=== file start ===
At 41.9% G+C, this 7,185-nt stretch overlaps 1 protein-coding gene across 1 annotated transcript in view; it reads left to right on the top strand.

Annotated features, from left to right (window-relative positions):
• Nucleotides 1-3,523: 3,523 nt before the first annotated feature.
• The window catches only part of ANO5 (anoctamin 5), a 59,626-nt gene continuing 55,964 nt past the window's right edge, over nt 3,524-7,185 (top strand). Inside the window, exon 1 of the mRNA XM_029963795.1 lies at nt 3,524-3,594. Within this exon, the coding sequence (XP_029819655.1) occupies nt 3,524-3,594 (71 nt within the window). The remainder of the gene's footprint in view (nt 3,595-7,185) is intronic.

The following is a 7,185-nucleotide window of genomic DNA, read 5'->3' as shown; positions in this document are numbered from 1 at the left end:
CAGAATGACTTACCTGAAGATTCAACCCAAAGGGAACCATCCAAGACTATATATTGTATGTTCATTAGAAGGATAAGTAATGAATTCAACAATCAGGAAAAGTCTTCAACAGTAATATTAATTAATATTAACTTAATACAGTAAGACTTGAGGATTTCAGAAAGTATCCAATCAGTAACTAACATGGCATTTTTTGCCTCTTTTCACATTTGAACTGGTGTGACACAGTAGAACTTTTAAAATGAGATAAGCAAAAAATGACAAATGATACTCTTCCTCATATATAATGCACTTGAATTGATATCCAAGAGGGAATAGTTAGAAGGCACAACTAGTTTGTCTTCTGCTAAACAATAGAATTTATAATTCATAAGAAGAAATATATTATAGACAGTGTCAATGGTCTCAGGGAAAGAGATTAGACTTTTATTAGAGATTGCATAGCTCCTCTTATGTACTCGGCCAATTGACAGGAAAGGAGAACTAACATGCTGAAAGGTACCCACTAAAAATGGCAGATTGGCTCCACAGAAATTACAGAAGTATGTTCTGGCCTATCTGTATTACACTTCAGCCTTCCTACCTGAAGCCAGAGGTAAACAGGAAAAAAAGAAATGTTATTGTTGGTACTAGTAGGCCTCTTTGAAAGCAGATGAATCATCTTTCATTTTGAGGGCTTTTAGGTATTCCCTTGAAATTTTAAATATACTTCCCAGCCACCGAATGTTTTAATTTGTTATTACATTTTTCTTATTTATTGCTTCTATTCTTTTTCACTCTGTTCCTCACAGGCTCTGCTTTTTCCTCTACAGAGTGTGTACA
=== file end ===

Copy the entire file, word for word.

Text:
At 41.9% G+C, this 7,185-nt stretch overlaps 1 protein-coding gene across 1 annotated transcript in view; it reads left to right on the top strand.

Annotated features, from left to right (window-relative positions):
• Nucleotides 1-3,523: 3,523 nt before the first annotated feature.
• The window catches only part of ANO5 (anoctamin 5), a 59,626-nt gene continuing 55,964 nt past the window's right edge, over nt 3,524-7,185 (top strand). Inside the window, exon 1 of the mRNA XM_029963795.1 lies at nt 3,524-3,594. Within this exon, the coding sequence (XP_029819655.1) occupies nt 3,524-3,594 (71 nt within the window). The remainder of the gene's footprint in view (nt 3,595-7,185) is intronic.

The following is a 7,185-nucleotide window of genomic DNA, read 5'->3' as shown; positions in this document are numbered from 1 at the left end:
CAGAATGACTTACCTGAAGATTCAACCCAAAGGGAACCATCCAAGACTATATATTGTATGTTCATTAGAAGGATAAGTAATGAATTCAACAATCAGGAAAAGTCTTCAACAGTAATATTAATTAATATTAACTTAATACAGTAAGACTTGAGGATTTCAGAAAGTATCCAATCAGTAACTAACATGGCATTTTTTGCCTCTTTTCACATTTGAACTGGTGTGACACAGTAGAACTTTTAAAATGAGATAAGCAAAAAATGACAAATGATACTCTTCCTCATATATAATGCACTTGAATTGATATCCAAGAGGGAATAGTTAGAAGGCACAACTAGTTTGTCTTCTGCTAAACAATAGAATTTATAATTCATAAGAAGAAATATATTATAGACAGTGTCAATGGTCTCAGGGAAAGAGATTAGACTTTTATTAGAGATTGCATAGCTCCTCTTATGTACTCGGCCAATTGACAGGAAAGGAGAACTAACATGCTGAAAGGTACCCACTAAAAATGGCAGATTGGCTCCACAGAAATTACAGAAGTATGTTCTGGCCTATCTGTATTACACTTCAGCCTTCCTACCTGAAGCCAGAGGTAAACAGGAAAAAAAGAAATGTTATTGTTGGTACTAGTAGGCCTCTTTGAAAGCAGATGAATCATCTTTCATTTTGAGGGCTTTTAGGTATTCCCTTGAAATTTTAAATATACTTCCCAGCCACCGAATGTTTTAATTTGTTATTACATTTTTCTTATTTATTGCTTCTATTCTTTTTCACTCTGTTCCTCACAGGCTCTGCTTTTTCCTCTACAGAGTGTGTACA